"Lost him," Lenny grumbled with a sad sigh. "Hit a wind gust and dropped, couldn't find him." The hunting dog with Lenny sighed as well, looking sad. It took Kam a moment before he remembered that Lenny was one of the men who had trained a falcon to hunt. He didn't have the beautiful bird with him.

Kam bit his lip as he passed out carefully packaged lunch portions to all the hunters and the animals. They would eat before heading back to camp; they needed to be home before dark or no one would survive the trip. When Kam set out the packet for the dog that had lost his hunting partner, the animal whined and barely nibbled on his portion. Kam agreed with him, the bird was probably still alive, just hidden behind one of the many hills. Lenny had stayed fairly close to the sleds; it wouldn't be difficult for Kam to go have a look while everyone else was occupied.

The dog stood and trotted over to Kam's side when Kam began walking. Lenny had come from the area to the left of the sleds, and Kam felt the bird would be just around one of those hills.

"You can't smell him, can you?" Kam asked the dog at his side once they were far enough away that the noise wouldn't be noticed. The dog panted, which Kam took as a no. "The wind is against it," Kam mused. The wind was pushing against his back, which meant the dog wouldn't be able to clearly smell anything ahead.

They walked across the slope of the hill. Too low on the hill and they would get lost in a snowdrift and too high would tax their endurance. Still, Kam was panting by the time they had rounded the second foothill.

"To the right?" Kam asked. The dog obediently headed in that direction. They trudged on around the hill, Kam's boots doing their best to keep his feet above the line of snow.

There was a soft kreel in the air that Kam could just barely hear. "The bird?" he asked the dog, who had also frozen at the soft sound. In answer, the animal bounded ahead and vanished into a short rise of snow. Kam hurried to follow, slipping on the ice and accidently dumping some snow into one boot as he tried to catch up.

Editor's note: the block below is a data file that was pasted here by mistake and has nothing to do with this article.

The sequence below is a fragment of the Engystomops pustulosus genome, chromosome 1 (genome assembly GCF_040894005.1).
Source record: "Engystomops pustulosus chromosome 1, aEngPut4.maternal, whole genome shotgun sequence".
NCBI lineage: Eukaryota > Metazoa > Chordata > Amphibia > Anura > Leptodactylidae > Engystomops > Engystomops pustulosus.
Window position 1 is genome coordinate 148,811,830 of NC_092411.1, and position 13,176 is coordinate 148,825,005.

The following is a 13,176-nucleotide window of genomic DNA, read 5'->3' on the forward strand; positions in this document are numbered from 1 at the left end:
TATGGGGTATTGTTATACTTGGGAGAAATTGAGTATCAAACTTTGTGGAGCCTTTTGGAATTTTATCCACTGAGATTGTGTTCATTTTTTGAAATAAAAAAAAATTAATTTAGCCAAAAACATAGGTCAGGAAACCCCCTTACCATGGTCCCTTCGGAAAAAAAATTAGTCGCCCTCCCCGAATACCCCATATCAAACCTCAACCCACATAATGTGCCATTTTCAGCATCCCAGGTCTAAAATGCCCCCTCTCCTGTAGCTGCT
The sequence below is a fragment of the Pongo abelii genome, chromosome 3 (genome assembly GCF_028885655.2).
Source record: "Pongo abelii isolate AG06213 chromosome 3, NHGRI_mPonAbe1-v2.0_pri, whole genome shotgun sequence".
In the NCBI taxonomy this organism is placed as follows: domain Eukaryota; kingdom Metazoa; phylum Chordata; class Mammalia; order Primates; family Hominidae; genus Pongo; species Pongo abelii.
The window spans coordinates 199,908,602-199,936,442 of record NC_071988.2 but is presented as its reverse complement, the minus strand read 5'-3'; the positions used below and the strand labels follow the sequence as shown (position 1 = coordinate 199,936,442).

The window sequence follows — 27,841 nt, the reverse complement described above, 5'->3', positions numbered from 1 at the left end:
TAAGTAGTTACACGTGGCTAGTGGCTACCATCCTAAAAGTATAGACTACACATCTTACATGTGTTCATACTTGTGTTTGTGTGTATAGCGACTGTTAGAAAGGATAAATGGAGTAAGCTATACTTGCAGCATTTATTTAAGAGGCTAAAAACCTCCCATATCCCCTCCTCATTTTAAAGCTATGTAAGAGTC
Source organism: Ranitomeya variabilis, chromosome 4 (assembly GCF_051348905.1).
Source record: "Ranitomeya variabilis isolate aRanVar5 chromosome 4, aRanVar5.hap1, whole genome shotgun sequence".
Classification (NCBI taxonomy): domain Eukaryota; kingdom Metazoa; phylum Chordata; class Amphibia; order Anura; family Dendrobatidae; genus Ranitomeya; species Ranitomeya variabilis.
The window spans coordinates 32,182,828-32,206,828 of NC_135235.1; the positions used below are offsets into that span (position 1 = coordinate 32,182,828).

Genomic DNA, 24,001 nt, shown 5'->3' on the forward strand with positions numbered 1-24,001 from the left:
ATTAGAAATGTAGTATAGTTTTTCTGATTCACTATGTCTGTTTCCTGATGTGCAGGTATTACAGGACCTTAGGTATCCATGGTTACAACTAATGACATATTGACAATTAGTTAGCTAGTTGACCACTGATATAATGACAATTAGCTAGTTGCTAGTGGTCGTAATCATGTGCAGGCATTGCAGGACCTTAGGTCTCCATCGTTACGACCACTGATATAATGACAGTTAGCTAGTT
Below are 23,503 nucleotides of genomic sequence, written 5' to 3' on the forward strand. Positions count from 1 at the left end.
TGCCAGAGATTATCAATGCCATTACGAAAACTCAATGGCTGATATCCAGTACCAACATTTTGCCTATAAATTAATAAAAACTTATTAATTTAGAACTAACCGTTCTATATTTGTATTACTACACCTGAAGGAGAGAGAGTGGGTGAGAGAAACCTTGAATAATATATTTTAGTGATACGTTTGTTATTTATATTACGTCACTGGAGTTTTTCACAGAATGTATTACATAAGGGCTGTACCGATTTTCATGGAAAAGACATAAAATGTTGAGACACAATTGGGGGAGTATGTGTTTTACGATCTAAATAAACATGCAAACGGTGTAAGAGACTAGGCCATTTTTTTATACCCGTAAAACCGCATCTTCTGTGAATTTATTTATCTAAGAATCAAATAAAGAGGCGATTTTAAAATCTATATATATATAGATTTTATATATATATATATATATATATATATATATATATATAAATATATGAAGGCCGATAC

There were two dark spots on the ground ten feet ahead. One was the dog and it was gently nosing a much smaller creature that was struggling weakly to get away. Kam hurried over and dropped to his knees at the bird's side.

"You broke your wing when you fell?" Kam asked sadly as he gently reached out and helped the flailing falcon find his feet. "If we get you back to your owner, I bet he can fix that."

The bird kreeled again and hopped forward, his broken wing trailing behind piteously. Kam was very careful as he drew the bird into his arms. The talons and beak were still sharp, even with the bird injured, and he didn't want to jostle the wing unnecessarily.

"He can get it fixed," Lor said harshly behind Kam. Kam jumped in surprise, and then stilled quickly when the falcon thrashed from the sudden movement. "But only if you can find your way back to the sleds," he added in a voice that was quite angry.

"That's what he's for," Kam said, pointing his chin at the patiently waiting dog.

Lor just shook his head and grabbed Kam's elbow to help him to his feet. "You never go out into the ice on your own. You never go out without telling anyone. No one wants your death, child," he added.

Kam looked up at Lor's frown and nodded, feeling chastised but still vindicated. If he had told someone he could find the falcon, they would have laughed and refused to let him go. Yes, it had been dangerous, but it had also been successful. Still, the dark look in Lor's eyes made Kam feel bad. Lor was old. Sometimes Kam forgot just how old. He had seen terrible things happen to children he had seen born, whose parents and grandparents he had seen born. Kam knew that one of the reasons Lor worked so tirelessly for the clan was to stop those things from ever happening again. The look in Lor's eyes as he helped Kam navigate through the drifts told Kam that Lor had seen someone vanish into the snowdrifts. Maybe the person had never been found, or maybe the dead, frozen body had been recovered. The images were clearly haunting Lor, and Kam felt guilty for bringing it up.

"I've got him!" Lor called as the sleds slowly came into view. The men rushed over.

"That was really dumb," Carl said as he reached Kam. He cuffed Kam on the back of the head.

"I'm sorry," Kam said contritely. In hindsight, and with Lor scowling behind him, Kam knew it hadn't been the smartest move. "But I found him," he added, gently holding up the falcon.

Lenny gave a cry of delight and carefully reached forward to take the falcon from Kam. A hood was quickly put on the bird and leather caps were hooked to his talons. Only then did Lenny and Carl take a look at the broken wing.

"Don't know if he'll fly again," Lenny said with a frown as he studied the break. The wing was seriously bent.

BOOK: Melting the Ice Witch
5.62Mb size Format: txt, pdf, ePub